The trypanosomatid protozoan Trypanosoma cruzi contains long autonomous (L1Tc) and short nonautonomous (NARTc) non-long terminal repeat retrotransposons. NARTc (0.25 kb) probably derived from L1Tc (4.9 kb) by 3′-deletion. It has been proposed that their apparent random distribution in the genome is related to the L1Tc-encoded apurinic/apyrimidinic endonuclease (APE) activity, which repairs modified residues. To address this question we used the T. cruzi (CL-Brener strain) genome data to analyze the distribution of all the L1Tc/NARTc elements present in contigs larger than 10 kb. This data set, which represents 0.91 X sequence coverage of the haploid nuclear genome (∼55 Mb), contains 419 elements, including 112 full-length L1Tc elements (14 of which are potentially functional) and 84 full-length NARTc. Approximately half of the full-length elements are flanked by a target site duplication, most of them (87%) are 12 bp long. Statistical analyses of sequences flanking the full-length elements show the same highly conserved pattern upstream of both the L1Tc and NARTc retrotransposons. The two most conserved residues are a guanine and an adenine, which flank the site where first-strand cleavage is performed by the element-encoded endonuclease activity. This analysis clearly indicates that the L1Tc and NARTc elements display relative site specificity for insertion, which suggests that the APE activity is not responsible for first-strand cleavage of the target site.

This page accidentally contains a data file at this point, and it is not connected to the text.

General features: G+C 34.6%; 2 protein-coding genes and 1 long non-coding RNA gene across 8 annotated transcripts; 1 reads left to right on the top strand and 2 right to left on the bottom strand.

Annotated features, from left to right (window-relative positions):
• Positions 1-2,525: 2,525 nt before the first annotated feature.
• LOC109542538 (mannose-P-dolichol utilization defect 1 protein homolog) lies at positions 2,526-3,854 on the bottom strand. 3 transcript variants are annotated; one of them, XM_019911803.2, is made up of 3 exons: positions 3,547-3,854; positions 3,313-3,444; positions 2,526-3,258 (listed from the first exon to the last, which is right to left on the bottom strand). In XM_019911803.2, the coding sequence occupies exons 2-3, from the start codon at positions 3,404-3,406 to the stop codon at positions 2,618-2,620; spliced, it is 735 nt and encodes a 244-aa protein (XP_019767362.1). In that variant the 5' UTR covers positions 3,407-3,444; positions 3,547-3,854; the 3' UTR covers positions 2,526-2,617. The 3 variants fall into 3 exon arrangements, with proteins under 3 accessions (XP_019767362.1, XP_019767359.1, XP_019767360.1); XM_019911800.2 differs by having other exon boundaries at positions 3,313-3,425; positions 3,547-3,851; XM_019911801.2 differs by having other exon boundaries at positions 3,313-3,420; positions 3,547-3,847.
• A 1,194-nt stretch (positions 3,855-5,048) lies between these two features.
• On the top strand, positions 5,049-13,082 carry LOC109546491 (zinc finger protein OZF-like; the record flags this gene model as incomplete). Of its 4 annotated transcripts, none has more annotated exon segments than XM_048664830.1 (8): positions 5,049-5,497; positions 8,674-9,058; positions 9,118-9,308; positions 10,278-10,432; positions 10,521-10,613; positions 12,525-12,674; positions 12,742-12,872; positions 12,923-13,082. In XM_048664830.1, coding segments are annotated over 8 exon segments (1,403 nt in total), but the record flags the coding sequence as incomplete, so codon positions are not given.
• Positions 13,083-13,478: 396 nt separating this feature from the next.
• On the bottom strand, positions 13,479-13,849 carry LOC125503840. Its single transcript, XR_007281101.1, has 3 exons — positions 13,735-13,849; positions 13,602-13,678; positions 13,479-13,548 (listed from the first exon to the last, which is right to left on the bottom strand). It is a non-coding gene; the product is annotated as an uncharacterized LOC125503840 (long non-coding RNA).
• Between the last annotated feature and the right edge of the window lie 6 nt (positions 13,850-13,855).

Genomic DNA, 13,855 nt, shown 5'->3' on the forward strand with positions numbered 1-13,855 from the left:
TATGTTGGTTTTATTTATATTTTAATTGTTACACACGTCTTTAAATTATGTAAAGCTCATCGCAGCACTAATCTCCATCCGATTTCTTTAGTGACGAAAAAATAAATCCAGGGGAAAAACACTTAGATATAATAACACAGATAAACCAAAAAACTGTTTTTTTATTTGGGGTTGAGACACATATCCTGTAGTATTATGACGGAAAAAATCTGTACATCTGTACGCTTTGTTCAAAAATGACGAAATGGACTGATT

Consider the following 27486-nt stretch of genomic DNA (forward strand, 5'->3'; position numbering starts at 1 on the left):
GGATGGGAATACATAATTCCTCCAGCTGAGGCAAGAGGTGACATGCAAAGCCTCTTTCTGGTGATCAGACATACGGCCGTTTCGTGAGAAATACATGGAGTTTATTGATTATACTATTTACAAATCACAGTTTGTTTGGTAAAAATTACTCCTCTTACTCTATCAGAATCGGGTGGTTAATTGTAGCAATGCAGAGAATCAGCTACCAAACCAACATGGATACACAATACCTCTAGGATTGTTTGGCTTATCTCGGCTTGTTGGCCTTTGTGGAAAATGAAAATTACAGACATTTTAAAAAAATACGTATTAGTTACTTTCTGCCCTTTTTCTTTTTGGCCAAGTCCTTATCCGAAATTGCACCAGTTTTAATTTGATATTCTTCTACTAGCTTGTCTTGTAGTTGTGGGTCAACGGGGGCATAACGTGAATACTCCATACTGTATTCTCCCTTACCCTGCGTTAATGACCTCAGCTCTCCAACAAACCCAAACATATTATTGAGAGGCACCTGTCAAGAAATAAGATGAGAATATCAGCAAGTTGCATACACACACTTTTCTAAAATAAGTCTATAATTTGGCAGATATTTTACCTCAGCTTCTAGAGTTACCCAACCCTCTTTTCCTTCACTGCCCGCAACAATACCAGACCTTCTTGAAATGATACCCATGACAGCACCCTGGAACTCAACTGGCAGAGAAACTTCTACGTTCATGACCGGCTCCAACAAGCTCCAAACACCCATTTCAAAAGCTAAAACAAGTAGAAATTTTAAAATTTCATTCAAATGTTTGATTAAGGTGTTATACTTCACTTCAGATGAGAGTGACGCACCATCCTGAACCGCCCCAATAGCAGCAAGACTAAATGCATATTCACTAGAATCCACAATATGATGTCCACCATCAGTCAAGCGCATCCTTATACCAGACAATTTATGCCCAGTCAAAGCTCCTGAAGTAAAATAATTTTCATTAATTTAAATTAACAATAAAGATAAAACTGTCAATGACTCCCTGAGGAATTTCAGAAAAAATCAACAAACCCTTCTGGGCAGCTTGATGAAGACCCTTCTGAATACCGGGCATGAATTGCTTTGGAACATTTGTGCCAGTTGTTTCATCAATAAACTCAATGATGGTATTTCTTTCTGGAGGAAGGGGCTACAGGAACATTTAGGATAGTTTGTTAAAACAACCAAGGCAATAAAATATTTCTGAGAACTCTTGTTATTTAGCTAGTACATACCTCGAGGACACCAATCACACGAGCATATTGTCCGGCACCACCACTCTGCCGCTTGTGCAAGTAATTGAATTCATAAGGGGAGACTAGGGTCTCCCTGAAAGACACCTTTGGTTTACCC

- Apurinic/apyrimidinic endonuclease
- Non-LTR retrotransposon
- Site specificity
- Trypanosoma cruzi
ASJC Scopus subject areas
- Ecology, Evolution, Behavior and Systematics
- Molecular Biology